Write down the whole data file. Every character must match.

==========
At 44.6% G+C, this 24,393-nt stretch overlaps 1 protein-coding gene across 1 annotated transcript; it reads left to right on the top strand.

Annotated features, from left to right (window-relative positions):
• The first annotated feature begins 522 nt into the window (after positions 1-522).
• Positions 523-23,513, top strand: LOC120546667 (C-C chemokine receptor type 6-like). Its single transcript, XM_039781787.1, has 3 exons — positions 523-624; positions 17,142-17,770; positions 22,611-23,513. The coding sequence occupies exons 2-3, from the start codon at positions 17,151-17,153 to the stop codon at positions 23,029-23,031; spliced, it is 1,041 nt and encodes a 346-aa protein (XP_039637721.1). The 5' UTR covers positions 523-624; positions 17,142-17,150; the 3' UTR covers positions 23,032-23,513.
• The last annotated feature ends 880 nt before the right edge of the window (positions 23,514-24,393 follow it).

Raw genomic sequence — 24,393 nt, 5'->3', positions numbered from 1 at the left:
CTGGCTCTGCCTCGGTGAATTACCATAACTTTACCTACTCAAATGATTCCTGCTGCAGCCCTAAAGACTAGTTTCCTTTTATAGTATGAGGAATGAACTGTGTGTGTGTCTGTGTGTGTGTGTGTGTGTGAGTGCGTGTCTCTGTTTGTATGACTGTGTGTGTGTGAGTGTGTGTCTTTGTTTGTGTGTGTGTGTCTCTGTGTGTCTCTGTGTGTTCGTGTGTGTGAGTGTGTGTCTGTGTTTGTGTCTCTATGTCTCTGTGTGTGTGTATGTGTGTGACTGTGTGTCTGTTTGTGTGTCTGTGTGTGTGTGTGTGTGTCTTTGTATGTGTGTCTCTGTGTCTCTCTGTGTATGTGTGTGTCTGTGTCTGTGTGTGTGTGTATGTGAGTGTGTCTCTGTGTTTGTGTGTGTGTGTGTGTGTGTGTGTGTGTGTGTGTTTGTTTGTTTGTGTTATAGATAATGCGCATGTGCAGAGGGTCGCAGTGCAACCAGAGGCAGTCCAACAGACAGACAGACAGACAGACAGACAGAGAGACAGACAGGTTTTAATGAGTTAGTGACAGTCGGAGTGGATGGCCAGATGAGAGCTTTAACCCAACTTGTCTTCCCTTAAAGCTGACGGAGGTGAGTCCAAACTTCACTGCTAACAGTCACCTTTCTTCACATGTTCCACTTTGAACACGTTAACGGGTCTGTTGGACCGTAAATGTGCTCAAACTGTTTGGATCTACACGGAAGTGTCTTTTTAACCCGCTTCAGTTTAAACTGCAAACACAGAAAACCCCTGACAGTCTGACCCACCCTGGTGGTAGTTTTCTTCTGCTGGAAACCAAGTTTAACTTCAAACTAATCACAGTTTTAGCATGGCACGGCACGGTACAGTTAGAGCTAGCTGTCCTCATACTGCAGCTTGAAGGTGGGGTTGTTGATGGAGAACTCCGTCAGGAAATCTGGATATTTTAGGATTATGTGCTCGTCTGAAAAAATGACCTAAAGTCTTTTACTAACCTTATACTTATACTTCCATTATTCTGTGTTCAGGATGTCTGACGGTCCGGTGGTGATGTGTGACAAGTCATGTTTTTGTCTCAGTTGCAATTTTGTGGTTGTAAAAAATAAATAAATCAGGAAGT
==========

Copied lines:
At 44.6% G+C, this 24,393-nt stretch overlaps 1 protein-coding gene across 1 annotated transcript; it reads left to right on the top strand.

Annotated features, from left to right (window-relative positions):
• The first annotated feature begins 522 nt into the window (after positions 1-522).
• Positions 523-23,513, top strand: LOC120546667 (C-C chemokine receptor type 6-like). Its single transcript, XM_039781787.1, has 3 exons — positions 523-624; positions 17,142-17,770; positions 22,611-23,513. The coding sequence occupies exons 2-3, from the start codon at positions 17,151-17,153 to the stop codon at positions 23,029-23,031; spliced, it is 1,041 nt and encodes a 346-aa protein (XP_039637721.1). The 5' UTR covers positions 523-624; positions 17,142-17,150; the 3' UTR covers positions 23,032-23,513.
• The last annotated feature ends 880 nt before the right edge of the window (positions 23,514-24,393 follow it).

Raw genomic sequence — 24,393 nt, 5'->3', positions numbered from 1 at the left:
CTGGCTCTGCCTCGGTGAATTACCATAACTTTACCTACTCAAATGATTCCTGCTGCAGCCCTAAAGACTAGTTTCCTTTTATAGTATGAGGAATGAACTGTGTGTGTGTCTGTGTGTGTGTGTGTGTGTGAGTGCGTGTCTCTGTTTGTATGACTGTGTGTGTGTGAGTGTGTGTCTTTGTTTGTGTGTGTGTGTCTCTGTGTGTCTCTGTGTGTTCGTGTGTGTGAGTGTGTGTCTGTGTTTGTGTCTCTATGTCTCTGTGTGTGTGTATGTGTGTGACTGTGTGTCTGTTTGTGTGTCTGTGTGTGTGTGTGTGTGTCTTTGTATGTGTGTCTCTGTGTCTCTCTGTGTATGTGTGTGTCTGTGTCTGTGTGTGTGTGTATGTGAGTGTGTCTCTGTGTTTGTGTGTGTGTGTGTGTGTGTGTGTGTGTGTGTGTTTGTTTGTTTGTGTTATAGATAATGCGCATGTGCAGAGGGTCGCAGTGCAACCAGAGGCAGTCCAACAGACAGACAGACAGACAGACAGACAGAGAGACAGACAGGTTTTAATGAGTTAGTGACAGTCGGAGTGGATGGCCAGATGAGAGCTTTAACCCAACTTGTCTTCCCTTAAAGCTGACGGAGGTGAGTCCAAACTTCACTGCTAACAGTCACCTTTCTTCACATGTTCCACTTTGAACACGTTAACGGGTCTGTTGGACCGTAAATGTGCTCAAACTGTTTGGATCTACACGGAAGTGTCTTTTTAACCCGCTTCAGTTTAAACTGCAAACACAGAAAACCCCTGACAGTCTGACCCACCCTGGTGGTAGTTTTCTTCTGCTGGAAACCAAGTTTAACTTCAAACTAATCACAGTTTTAGCATGGCACGGCACGGTACAGTTAGAGCTAGCTGTCCTCATACTGCAGCTTGAAGGTGGGGTTGTTGATGGAGAACTCCGTCAGGAAATCTGGATATTTTAGGATTATGTGCTCGTCTGAAAAAATGACCTAAAGTCTTTTACTAACCTTATACTTATACTTCCATTATTCTGTGTTCAGGATGTCTGACGGTCCGGTGGTGATGTGTGACAAGTCATGTTTTTGTCTCAGTTGCAATTTTGTGGTTGTAAAAAATAAATAAATCAGGAAGT